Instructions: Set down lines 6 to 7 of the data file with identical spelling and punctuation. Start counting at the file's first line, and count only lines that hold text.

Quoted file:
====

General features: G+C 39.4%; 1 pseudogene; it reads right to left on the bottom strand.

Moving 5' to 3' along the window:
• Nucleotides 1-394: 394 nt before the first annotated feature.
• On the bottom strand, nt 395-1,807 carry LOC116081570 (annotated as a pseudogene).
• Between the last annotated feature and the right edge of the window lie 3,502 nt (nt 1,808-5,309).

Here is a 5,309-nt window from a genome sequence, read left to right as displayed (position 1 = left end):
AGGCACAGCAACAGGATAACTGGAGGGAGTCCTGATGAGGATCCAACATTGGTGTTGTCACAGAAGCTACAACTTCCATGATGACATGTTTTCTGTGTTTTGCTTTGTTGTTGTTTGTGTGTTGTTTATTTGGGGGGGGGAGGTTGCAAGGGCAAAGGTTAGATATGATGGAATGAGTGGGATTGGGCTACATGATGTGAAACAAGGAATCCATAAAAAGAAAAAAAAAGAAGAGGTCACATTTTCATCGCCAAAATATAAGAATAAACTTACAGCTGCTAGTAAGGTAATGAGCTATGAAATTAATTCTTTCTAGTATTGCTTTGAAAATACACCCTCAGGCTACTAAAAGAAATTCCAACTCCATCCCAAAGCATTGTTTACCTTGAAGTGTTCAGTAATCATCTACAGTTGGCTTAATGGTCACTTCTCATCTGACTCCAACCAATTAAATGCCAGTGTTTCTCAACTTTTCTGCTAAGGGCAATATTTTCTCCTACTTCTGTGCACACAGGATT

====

Here is a 5,309-nt window from a genome sequence, read left to right as displayed (position 1 = left end):
AGGCACAGCAACAGGATAACTGGAGGGAGTCCTGATGAGGATCCAACATTGGTGTTGTCACAGAAGCTACAACTTCCATGATGACATGTTTTCTGTGTTTTGCTTTGTTGTTGTTTGTGTGTTGTTTATTTGGGGGGGGGAGGTTGCAAGGGCAAAGGTTAGATATGATGGAATGAGTGGGATTGGGCTACATGATGTGAAACAAGGAATCCATAAAAAGAAAAAAAAAGAAGAGGTCACATTTTCATCGCCAAAATATAAGAATAAACTTACAGCTGCTAGTAAGGTAATGAGCTATGAAATTAATTCTTTCTAGTATTGCTTTGAAAATACACCCTCAGGCTACTAAAAGAAATTCCAACTCCATCCCAAAGCATTGTTTACCTTGAAGTGTTCAGTAATCATCTACAGTTGGCTTAATGGTCACTTCTCATCTGACTCCAACCAATTAAATGCCAGTGTTTCTCAACTTTTCTGCTAAGGGCAATATTTTCTCCTACTTCTGTGCACACAGGATT